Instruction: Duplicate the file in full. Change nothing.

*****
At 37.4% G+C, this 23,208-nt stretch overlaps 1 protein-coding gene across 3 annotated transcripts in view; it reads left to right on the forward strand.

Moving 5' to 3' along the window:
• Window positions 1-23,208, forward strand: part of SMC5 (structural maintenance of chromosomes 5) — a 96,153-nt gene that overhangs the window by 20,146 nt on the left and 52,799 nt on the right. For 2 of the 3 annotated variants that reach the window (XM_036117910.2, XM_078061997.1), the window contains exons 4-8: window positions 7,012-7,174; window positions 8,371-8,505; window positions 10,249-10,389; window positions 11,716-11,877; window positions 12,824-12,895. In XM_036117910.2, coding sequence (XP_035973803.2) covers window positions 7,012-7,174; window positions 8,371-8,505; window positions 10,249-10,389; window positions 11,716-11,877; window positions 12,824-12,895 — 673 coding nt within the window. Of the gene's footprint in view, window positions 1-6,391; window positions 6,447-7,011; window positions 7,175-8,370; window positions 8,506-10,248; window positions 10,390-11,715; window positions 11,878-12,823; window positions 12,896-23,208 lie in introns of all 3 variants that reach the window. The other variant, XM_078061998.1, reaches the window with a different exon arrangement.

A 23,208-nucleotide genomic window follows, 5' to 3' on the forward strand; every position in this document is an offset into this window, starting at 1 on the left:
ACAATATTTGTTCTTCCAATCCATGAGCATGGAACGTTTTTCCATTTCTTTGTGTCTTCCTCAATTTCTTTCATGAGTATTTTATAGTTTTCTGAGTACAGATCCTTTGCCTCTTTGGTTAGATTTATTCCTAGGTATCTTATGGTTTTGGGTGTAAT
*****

At 37.4% G+C, this 23,208-nt stretch overlaps 1 protein-coding gene across 3 annotated transcripts in view; it reads left to right on the forward strand.

Moving 5' to 3' along the window:
• Window positions 1-23,208, forward strand: part of SMC5 (structural maintenance of chromosomes 5) — a 96,153-nt gene that overhangs the window by 20,146 nt on the left and 52,799 nt on the right. For 2 of the 3 annotated variants that reach the window (XM_036117910.2, XM_078061997.1), the window contains exons 4-8: window positions 7,012-7,174; window positions 8,371-8,505; window positions 10,249-10,389; window positions 11,716-11,877; window positions 12,824-12,895. In XM_036117910.2, coding sequence (XP_035973803.2) covers window positions 7,012-7,174; window positions 8,371-8,505; window positions 10,249-10,389; window positions 11,716-11,877; window positions 12,824-12,895 — 673 coding nt within the window. Of the gene's footprint in view, window positions 1-6,391; window positions 6,447-7,011; window positions 7,175-8,370; window positions 8,506-10,248; window positions 10,390-11,715; window positions 11,878-12,823; window positions 12,896-23,208 lie in introns of all 3 variants that reach the window. The other variant, XM_078061998.1, reaches the window with a different exon arrangement.

A 23,208-nucleotide genomic window follows, 5' to 3' on the forward strand; every position in this document is an offset into this window, starting at 1 on the left:
ACAATATTTGTTCTTCCAATCCATGAGCATGGAACGTTTTTCCATTTCTTTGTGTCTTCCTCAATTTCTTTCATGAGTATTTTATAGTTTTCTGAGTACAGATCCTTTGCCTCTTTGGTTAGATTTATTCCTAGGTATCTTATGGTTTTGGGTGTAAT